For years, the chemical companies that produce flame retardants, chemicals which are supposed to inhibit or resist the spread of fire and are used on textiles and other materials, have participated in a campaign to encourage the public’s fear of fire. So say two writers for The Chicago Tribune, Patricia Callahan and Sam Roe, in their May 6, 2012 article, “Fear Fans Flames for Chemical Makers.” This years-long negative PR campaign was believed to help generate a burgeoning market for the sale of chemical flame retardants purportedly to protect families and especially children.
The article also notes that the U.S. Environmental Protection Agency has allowed many chemicals now believed to be toxic to pass through their approval process and slide into the environment for decades—which are now present—“loaded” is the word Callahan and Roe use—in American homes, even in electronics, as well as furniture! It is common knowledge that since the 1970s, some flame retardants have been withdrawn from the market due to “health concerns.” Yet it is astounding that of the 80,000 chemicals manufactured which have raised health concerns, the Environmental Protection Agency has only tested 200 of them (CNN.com, May 22, 2012).
Senator Frank Lautenberg introduced the Safe Chemicals Act in 2011, and some hearings have been held on Capitol Hill to discuss the pervasiveness and inherent problems due to the toxicity of chemicals, including flame retardants, in the environment, yet the legislation has moved nary a bit.
On May 22, in D.C., a demonstration was held by hundreds of mothers, some with children in tow, known as the “Stroller Brigade,” protesting the presence of toxic chemicals on everything their babies have around them. Whether pillows, mattresses, carpets, or plastic toys, you name it, toxic chemicals have been used on them as flame retardants or as material components. At the demonstration, Senator Lautenberg and Senator Dick Durbin both spoke in support of modernization of the “Toxic Substance Control Act.” Lautenberg noted that the legislation “would require chemical manufacturers to prove their chemicals are safe before finding them in our children’s bodies.” (CNN.com, May 22, 2012) In support of the legislation, the women delivered 130,000 petition signatures to their legislators.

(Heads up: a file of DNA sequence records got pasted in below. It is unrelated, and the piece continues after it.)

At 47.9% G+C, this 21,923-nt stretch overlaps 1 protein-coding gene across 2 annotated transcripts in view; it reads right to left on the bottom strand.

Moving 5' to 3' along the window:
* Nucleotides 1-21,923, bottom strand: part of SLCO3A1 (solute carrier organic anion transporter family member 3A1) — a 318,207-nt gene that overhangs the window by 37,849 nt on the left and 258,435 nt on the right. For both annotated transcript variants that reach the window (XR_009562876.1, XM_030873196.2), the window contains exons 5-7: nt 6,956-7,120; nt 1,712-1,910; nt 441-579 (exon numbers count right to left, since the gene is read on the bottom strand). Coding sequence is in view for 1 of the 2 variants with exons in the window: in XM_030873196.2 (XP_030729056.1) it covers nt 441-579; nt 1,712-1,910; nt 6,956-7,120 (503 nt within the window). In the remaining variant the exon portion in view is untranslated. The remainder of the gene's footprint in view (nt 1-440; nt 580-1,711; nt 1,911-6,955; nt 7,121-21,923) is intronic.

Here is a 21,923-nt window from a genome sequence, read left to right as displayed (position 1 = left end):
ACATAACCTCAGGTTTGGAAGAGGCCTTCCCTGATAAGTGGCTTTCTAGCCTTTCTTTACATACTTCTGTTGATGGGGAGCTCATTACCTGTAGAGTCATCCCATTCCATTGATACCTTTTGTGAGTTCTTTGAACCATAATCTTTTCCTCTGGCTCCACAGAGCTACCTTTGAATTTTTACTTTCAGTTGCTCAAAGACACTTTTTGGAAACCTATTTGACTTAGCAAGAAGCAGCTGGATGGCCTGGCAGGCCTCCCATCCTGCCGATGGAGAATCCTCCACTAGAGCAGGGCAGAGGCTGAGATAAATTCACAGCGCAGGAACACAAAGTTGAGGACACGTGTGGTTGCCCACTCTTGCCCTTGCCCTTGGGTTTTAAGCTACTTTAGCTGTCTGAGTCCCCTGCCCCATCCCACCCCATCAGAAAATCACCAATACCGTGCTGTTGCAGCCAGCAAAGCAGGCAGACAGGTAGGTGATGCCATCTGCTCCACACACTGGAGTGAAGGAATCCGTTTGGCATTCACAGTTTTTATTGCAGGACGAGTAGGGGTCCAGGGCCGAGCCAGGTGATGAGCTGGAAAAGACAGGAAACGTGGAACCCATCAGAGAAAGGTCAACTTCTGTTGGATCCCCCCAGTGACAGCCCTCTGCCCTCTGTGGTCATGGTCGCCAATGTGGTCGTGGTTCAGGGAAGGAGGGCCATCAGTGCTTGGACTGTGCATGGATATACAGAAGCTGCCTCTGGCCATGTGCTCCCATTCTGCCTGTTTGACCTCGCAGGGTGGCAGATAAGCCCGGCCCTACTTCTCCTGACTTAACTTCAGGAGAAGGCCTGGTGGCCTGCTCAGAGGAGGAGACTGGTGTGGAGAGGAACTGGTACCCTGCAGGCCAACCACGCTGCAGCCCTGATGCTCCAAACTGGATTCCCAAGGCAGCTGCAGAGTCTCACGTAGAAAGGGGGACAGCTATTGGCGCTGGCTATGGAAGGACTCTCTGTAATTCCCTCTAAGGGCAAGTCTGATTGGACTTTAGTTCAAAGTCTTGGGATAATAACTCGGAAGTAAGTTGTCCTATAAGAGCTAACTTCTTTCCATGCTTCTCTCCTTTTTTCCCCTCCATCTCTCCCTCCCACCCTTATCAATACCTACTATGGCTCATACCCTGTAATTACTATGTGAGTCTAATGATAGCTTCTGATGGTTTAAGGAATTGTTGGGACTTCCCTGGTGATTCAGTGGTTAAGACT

It does not take a chemical engineer to anticipate that the chemical manufacturing industry would be dead set against the revamp and reauthorization of the Safe Chemicals Act. Once again, Congress will be faced with a decision that involves safety of our citizens on one hand, and enormously well-heeled corporate interests on the other. It boils down to this basic dilemma: do what is right, or take the money. I think I know what the outcome will be.
For past articles on this issue, see the following: http://www.cnn.com/2011/HEALTH/07/08/chemical.bans/index.html?iref=allsearch and http://www.cnn.com/video/#/video/health/2011/05/18/am.gupta.toxic.chemicals.cnn
For information about the Safe Chemicals Act of 2011, visit: http://www.saferchemicals.org/safe-chemicals-act/